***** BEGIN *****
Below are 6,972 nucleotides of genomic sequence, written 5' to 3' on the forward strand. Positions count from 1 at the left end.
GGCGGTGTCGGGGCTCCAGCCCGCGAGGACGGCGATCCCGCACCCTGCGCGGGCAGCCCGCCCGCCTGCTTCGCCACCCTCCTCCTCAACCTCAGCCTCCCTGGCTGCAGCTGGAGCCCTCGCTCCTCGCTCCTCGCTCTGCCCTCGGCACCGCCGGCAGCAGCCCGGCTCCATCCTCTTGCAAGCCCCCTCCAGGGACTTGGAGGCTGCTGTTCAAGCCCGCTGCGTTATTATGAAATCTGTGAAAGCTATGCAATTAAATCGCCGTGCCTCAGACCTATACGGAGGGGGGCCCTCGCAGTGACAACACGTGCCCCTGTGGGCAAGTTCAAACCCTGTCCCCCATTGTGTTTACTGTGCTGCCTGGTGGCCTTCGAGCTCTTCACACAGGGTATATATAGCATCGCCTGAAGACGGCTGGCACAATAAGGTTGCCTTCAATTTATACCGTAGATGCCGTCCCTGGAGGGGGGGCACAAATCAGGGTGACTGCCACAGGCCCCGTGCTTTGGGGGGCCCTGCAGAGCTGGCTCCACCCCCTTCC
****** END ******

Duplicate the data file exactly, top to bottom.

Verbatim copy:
Below are 6,972 nucleotides of genomic sequence, written 5' to 3' on the forward strand. Positions count from 1 at the left end.
GGCGGTGTCGGGGCTCCAGCCCGCGAGGACGGCGATCCCGCACCCTGCGCGGGCAGCCCGCCCGCCTGCTTCGCCACCCTCCTCCTCAACCTCAGCCTCCCTGGCTGCAGCTGGAGCCCTCGCTCCTCGCTCCTCGCTCTGCCCTCGGCACCGCCGGCAGCAGCCCGGCTCCATCCTCTTGCAAGCCCCCTCCAGGGACTTGGAGGCTGCTGTTCAAGCCCGCTGCGTTATTATGAAATCTGTGAAAGCTATGCAATTAAATCGCCGTGCCTCAGACCTATACGGAGGGGGGCCCTCGCAGTGACAACACGTGCCCCTGTGGGCAAGTTCAAACCCTGTCCCCCATTGTGTTTACTGTGCTGCCTGGTGGCCTTCGAGCTCTTCACACAGGGTATATATAGCATCGCCTGAAGACGGCTGGCACAATAAGGTTGCCTTCAATTTATACCGTAGATGCCGTCCCTGGAGGGGGGGCACAAATCAGGGTGACTGCCACAGGCCCCGTGCTTTGGGGGGCCCTGCAGAGCTGGCTCCACCCCCTTCC